Scientists gave some hamsters the frequent flier treatment and found that their brains birthed fewer neurons. The sleep-confused rodents also had learning and memory issues almost a month after their simulated travel ordeal. —PZS
Science News via Wired:
[Study coauthor Erin] Gibson and colleagues subjected hamsters to jet lag by advancing their day and night schedule by six hours every three days for nearly a month. “It would be like a flight from New York to Paris every three days,” Gibson said. The hamsters’ total sleep amount didn’t change, but the hours spent awake and asleep were completely unrelated to the external environment, like an East Coast businesswoman popping out of bed at 3 a.m. in California.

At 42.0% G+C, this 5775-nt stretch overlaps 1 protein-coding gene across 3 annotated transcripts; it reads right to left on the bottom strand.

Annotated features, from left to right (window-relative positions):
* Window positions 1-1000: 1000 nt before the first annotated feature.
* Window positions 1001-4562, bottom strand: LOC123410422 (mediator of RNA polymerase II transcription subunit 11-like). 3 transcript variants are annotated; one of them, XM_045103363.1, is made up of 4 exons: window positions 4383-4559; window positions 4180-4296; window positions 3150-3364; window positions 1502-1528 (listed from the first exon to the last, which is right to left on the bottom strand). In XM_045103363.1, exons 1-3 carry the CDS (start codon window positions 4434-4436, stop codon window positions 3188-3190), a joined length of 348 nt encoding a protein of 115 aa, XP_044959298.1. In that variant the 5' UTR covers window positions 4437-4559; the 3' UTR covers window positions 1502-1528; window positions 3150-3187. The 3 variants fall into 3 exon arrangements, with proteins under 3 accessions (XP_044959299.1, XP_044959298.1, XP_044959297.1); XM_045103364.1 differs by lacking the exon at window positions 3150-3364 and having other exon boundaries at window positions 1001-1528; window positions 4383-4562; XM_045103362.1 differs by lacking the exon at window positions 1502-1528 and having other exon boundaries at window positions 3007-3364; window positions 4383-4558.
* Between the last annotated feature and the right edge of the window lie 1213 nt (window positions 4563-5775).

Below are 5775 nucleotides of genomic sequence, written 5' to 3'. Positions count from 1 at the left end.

Jet lag decreases the numbers of new neurons being born in the hippocampus by about 50 percent, the team found. Mental function suffered, too: The jet-lagged hamsters were worse at learning which of two chambers contained a desirable running wheel. Even after 28 days of a back-to-normal schedule, the formerly jet-lagged hamsters still showed learning and memory problems. The mismatch between the internal body clock and the external environment “is having a long-term effect on learning and memory,” Gibson said.